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Tell Dibbine

Tell Dibbine
Alternative nameIjon
Location2km north of Marjayoun
RegionNabatieh Governorate
FoundedAround 10,000 BCE to 8,000 BCE
Abandoned8th century BCE
Sometime during Ottoman rule
CulturesNeolithic, Israelite, Phoenician, Greek, Roman, Byzantine, Arabian
Associated withCannanites
Site notes
Excavation dates1927, 1933, 1954, 1957,
ArchaeologistsR. Saidah, A. Kushke, Lorraine Copeland, Peter J. Wescombe
Public accessYes

Tell Dibbine is an archaeological site 2 km north of Marjayoun in the plain of El Marj in the Nabatieh Governorate. It dates at least to the Neolithic.[1] It was also known in the ancient world as Ijon. Many artifacts have been found including statues (currently lost), columns, and many more... The people of this settlement could be Hivites, or most possibly Phoenician.

According to the Books of Kings in the Hebrew Bible, Ijon and the nearby towns of Dan and Abel-beth-maachah were sacked by Ben-Hadad I of Aram Damascus in the ninth century BCE during his war with the northern Kingdom of Israel. Ijon is referred to once again in the same book as one of the towns that Tiglath-Pileser III of the Neo-Assyrian Empire conquered from Israel before deporting the local Israelites to Assyria, around 733 BCE.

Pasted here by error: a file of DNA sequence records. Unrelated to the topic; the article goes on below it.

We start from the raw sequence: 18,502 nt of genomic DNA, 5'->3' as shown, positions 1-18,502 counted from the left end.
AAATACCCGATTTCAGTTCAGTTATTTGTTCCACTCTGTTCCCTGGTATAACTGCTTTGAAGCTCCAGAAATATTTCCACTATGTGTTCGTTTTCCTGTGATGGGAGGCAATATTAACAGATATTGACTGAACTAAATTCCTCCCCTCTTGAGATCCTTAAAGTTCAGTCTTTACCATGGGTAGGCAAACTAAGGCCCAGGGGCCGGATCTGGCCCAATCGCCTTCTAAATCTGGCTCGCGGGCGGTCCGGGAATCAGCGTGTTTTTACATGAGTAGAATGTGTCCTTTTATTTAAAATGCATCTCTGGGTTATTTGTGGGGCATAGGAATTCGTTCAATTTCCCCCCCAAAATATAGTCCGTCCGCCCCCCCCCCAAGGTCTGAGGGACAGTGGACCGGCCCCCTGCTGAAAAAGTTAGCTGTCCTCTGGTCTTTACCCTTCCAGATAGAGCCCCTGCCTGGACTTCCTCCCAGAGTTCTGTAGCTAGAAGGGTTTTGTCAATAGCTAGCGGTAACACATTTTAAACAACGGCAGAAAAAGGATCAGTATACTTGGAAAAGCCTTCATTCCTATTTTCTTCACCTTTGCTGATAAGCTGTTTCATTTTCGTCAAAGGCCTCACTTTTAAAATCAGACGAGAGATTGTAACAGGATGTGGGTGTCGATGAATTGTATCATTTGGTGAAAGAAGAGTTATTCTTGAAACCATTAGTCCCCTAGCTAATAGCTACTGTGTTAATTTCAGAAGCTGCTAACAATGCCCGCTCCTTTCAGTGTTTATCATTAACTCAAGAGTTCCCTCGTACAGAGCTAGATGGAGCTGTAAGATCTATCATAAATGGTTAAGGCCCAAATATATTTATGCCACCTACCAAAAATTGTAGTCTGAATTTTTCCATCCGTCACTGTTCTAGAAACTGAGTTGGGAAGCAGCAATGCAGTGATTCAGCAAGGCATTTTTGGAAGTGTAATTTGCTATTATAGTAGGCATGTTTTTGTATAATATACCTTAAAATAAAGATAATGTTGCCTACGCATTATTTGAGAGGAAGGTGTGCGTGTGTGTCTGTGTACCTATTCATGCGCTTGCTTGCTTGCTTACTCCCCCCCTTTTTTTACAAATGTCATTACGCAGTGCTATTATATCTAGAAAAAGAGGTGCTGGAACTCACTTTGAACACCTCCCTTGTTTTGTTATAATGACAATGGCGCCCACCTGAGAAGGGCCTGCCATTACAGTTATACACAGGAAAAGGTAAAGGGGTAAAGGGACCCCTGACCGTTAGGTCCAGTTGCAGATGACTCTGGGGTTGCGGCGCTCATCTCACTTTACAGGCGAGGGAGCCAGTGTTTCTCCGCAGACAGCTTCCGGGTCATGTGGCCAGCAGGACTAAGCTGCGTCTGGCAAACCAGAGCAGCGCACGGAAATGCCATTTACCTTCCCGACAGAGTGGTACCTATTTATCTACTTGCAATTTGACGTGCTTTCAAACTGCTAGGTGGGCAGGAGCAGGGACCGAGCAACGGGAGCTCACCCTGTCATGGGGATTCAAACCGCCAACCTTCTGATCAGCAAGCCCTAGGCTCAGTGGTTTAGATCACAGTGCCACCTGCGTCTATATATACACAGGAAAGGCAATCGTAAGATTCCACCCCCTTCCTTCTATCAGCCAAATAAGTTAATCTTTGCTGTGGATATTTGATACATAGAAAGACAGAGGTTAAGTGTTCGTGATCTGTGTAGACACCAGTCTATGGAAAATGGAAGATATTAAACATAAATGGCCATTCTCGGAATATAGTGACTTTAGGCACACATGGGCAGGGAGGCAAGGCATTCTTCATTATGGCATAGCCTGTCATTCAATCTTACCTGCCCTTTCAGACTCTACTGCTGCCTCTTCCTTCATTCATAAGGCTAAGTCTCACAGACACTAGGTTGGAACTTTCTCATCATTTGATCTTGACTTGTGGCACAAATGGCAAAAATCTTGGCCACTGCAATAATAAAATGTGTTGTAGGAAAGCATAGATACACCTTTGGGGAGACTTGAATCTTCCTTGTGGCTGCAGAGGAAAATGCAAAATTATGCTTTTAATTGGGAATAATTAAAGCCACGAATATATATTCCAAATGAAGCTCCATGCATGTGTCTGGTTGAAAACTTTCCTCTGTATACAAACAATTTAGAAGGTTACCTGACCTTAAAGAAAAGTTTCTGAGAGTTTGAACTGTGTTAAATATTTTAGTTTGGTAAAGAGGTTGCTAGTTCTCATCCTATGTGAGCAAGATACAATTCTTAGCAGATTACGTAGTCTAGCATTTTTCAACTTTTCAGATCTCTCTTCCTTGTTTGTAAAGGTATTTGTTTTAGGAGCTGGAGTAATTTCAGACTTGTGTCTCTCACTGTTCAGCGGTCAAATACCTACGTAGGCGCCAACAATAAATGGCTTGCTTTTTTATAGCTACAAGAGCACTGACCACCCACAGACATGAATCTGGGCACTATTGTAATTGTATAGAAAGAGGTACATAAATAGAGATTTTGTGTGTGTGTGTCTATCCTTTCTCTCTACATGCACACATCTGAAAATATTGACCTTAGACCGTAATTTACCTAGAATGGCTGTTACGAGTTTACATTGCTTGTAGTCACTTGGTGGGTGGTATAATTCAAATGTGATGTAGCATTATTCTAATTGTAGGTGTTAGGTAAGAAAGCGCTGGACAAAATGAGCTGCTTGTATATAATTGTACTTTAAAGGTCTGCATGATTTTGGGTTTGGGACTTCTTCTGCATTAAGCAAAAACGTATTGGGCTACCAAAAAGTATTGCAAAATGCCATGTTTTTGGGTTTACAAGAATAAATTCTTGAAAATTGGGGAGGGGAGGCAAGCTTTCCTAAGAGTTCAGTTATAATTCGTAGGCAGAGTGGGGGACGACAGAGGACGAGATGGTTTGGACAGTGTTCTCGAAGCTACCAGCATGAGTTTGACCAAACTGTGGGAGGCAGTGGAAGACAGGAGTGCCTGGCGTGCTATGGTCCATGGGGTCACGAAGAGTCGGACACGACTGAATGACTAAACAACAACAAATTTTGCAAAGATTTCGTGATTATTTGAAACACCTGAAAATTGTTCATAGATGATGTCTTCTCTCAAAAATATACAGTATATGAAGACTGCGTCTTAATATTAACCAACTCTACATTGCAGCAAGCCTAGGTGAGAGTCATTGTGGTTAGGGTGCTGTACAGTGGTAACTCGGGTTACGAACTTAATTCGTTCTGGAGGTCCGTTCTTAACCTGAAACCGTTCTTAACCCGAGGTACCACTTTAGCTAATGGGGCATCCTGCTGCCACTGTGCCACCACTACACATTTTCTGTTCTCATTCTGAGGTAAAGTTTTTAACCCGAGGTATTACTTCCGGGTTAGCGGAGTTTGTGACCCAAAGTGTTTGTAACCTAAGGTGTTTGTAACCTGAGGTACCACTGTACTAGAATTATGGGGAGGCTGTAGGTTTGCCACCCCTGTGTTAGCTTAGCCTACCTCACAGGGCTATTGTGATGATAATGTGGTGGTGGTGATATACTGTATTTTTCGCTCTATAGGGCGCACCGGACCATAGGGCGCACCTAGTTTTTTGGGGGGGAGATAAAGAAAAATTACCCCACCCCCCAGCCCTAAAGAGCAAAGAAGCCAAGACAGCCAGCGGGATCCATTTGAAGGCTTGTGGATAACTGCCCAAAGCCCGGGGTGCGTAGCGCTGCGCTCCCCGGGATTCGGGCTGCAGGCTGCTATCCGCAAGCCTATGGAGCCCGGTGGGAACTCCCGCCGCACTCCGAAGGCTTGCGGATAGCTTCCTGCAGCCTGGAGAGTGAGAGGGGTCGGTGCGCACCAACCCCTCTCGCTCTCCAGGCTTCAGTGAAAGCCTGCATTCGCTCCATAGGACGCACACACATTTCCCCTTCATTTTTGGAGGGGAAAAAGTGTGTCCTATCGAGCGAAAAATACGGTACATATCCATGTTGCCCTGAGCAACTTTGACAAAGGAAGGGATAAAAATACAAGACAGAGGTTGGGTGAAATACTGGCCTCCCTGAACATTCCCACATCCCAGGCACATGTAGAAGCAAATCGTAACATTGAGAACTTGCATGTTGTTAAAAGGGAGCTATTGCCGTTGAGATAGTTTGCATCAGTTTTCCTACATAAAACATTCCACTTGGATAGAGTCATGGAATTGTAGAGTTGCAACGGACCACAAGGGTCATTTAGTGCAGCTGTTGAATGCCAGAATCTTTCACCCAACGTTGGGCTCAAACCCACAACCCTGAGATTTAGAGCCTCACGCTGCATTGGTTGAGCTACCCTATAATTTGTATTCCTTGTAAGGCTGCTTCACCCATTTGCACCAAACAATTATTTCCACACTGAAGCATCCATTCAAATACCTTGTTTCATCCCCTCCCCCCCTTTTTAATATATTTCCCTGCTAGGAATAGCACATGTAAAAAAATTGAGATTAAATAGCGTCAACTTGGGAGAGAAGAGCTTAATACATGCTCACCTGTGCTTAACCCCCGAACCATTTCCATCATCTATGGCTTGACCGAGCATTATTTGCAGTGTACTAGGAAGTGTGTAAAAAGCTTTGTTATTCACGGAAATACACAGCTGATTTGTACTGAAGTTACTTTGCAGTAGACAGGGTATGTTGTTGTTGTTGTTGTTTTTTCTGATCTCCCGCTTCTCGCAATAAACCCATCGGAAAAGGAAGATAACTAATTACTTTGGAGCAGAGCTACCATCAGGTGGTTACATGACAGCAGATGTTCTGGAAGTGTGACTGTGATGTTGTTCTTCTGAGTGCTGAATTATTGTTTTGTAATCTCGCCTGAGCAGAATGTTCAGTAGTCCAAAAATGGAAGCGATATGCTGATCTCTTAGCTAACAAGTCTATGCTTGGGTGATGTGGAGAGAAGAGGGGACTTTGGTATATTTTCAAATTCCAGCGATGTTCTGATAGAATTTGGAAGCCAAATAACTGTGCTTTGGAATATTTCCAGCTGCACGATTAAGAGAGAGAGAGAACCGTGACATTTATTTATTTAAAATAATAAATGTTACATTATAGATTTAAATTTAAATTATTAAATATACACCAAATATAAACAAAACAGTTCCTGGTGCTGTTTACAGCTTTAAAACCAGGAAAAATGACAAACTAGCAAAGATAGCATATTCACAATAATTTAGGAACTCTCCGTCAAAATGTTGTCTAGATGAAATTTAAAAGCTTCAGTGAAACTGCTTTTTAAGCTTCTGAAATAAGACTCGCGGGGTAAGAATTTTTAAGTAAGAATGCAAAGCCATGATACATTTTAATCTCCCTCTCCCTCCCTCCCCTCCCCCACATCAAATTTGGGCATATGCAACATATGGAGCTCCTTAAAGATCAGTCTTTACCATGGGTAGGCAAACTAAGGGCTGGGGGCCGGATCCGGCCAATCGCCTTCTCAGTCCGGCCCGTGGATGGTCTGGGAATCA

After this period, there appears to be no archeological evidence of settlements which could imply it was abandoned during this period, until around 500 B.C. After this date, the tell seems to have been settled by Greco-Phoenician colonists as a trade center.

Further archeological evidence indicates that Ijon flourished during the Roman period as a transit spot for traders. Byzantine settlement is also evident by coins found in the area, yet the Tell appears to have started declining in importance and population for unknown reasons.

After the Byzantine period, traces of Arabian conquest of the area appear, yet it only seems to have lasted for no more than a few decades. The tell at this point may have been totally abandoned or settled by a tiny population returning to a small village. The most logical explanation could be that the settlement could have moved to the modern village of Dibbin. The Ottomans may have used the Tell as a lookout points and possibly set up a barracks there, yet no evidence implies that during the Ottoman period any kind of settlement remained there.


  1. ^ Université Saint-Joseph (Beirut; Lebanon) (1969). Mélanges de l'Université Saint-Joseph, p.63. Impr. catholique. Retrieved 25 March 2011.


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